In 2004, Barbara co-founded Voices for Global Change, a 501(c)(3) not-for-profit, headquartered in Alexandria, VA, that supports and gives guidance to women, youth and any group that has been marginalized from full participation in the economic, political and social life of their communities and countries. Among its various services, Voices designs education, training and mentoring programs that create awareness and understanding regarding the roles that individual citizens can play and the importance of each person’s “voice”.
Barbara co-developed, designed and currently manages a model initiative in the Internally Displaced Persons (IDP) camps of war-torn northern Uganda. Called "Paper to Pearls", the initiative – which is the first of its kind in the camps – is a micro-enterprise project through which Voices for Global Change buys recycled paper bead jewelry made by the women in the camps, which it then sells throughout the world. In addition to supporting the women on a daily basis, a majority of net revenues from the sale of the jewelry is returned to the camps in the form of education, training and entrepreneurship development. The project currently provides small business opportunities to 100 women and 20 child mothers in nine camps and the local municipality. (www.papertopearls.org)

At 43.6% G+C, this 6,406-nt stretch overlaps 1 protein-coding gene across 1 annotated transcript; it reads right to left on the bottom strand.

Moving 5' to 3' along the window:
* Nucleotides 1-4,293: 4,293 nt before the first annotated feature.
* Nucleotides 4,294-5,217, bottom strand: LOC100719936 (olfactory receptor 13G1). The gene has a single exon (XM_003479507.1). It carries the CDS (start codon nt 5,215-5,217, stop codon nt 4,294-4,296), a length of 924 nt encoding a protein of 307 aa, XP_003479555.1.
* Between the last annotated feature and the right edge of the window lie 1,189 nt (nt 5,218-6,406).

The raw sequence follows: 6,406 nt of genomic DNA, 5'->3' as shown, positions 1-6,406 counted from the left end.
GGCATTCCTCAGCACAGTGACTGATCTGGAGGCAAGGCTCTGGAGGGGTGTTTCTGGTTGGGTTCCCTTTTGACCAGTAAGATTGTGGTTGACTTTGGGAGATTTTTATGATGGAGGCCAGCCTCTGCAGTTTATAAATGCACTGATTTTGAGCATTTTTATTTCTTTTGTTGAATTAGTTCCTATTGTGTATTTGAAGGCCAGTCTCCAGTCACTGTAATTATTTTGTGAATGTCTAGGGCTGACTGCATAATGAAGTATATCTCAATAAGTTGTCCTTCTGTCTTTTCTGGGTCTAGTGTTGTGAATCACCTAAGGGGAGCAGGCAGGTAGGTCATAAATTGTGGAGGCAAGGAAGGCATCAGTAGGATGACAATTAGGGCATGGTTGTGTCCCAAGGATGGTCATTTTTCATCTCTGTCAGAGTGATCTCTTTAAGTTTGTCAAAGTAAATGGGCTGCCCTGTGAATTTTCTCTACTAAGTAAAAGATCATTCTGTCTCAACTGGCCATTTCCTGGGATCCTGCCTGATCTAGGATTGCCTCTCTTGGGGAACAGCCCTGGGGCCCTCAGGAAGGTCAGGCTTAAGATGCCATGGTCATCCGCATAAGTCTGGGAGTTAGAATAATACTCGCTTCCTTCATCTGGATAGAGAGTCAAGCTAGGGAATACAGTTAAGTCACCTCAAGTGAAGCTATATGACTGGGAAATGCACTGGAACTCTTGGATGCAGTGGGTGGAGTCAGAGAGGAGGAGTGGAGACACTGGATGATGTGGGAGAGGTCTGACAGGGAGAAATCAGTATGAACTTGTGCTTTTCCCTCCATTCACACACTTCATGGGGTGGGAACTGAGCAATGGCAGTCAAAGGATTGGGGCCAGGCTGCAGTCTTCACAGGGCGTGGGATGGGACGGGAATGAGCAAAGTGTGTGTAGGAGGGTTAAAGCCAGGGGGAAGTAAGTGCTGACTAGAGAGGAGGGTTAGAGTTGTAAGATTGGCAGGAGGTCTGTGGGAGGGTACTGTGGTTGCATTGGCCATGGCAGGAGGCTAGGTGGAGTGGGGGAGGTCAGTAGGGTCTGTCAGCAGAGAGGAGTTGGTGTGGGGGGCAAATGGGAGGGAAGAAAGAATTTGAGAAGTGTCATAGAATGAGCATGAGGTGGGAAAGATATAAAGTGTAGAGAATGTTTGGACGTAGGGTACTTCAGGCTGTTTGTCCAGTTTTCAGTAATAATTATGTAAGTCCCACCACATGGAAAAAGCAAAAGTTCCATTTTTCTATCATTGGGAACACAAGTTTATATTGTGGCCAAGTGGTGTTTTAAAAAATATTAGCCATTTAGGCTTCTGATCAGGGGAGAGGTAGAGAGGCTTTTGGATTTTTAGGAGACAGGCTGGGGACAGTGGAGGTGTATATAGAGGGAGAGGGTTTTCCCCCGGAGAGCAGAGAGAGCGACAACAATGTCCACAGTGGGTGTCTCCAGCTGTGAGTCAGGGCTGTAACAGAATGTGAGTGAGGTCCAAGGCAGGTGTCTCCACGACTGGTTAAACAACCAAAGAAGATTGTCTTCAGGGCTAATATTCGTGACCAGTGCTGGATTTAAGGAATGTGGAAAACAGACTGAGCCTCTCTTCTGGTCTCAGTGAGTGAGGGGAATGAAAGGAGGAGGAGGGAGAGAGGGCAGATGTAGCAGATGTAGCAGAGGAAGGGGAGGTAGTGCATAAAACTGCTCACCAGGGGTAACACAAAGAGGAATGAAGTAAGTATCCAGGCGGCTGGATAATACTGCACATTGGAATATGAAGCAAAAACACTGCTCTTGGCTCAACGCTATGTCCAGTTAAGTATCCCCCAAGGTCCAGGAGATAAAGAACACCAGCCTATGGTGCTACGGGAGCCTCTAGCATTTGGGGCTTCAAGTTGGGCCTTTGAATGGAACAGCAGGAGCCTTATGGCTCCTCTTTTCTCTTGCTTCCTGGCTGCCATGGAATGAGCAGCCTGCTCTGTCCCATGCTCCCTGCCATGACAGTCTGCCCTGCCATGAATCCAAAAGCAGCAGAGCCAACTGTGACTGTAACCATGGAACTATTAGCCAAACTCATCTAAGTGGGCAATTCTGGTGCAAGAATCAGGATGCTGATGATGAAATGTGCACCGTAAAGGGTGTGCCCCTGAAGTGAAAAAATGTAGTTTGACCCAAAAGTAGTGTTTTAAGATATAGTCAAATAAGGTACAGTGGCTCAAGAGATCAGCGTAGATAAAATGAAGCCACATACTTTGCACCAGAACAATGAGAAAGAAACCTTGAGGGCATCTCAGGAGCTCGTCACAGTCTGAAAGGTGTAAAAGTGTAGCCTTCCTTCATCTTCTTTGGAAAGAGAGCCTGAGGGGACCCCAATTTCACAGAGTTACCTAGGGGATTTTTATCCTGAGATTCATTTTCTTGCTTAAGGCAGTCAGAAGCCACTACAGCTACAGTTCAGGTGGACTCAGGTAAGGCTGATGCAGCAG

Prior to founding Voices for Global Change, Barbara worked with numerous governmental, non-profit and private organizations designing and implementing communications products and services for broad international audiences. Throughout a 30-year media career, she worked in a variety of international settings and was recognized for her innovative approach to message development, one that was culturally appropriate and that stressed understanding and shared values. Until her work in Africa, Barbara’s particular area of expertise was Latin America, where she developed widely acclaimed radio and television programming that was the first of its kind.
Her introduction to Africa came in 2005 when she worked as one of a team of specialists in northern Uganda training 155 local government officials and other community leaders in communications and media relations. This training was part of a larger effort to build a coalition that would advocate and lobby for the reconstruction and redevelopment of that marginalized region of the country. Subsequent media training assisted young foreign affairs officials from the Republic of Georgia in strengthening their leadership, media relations and governance skills.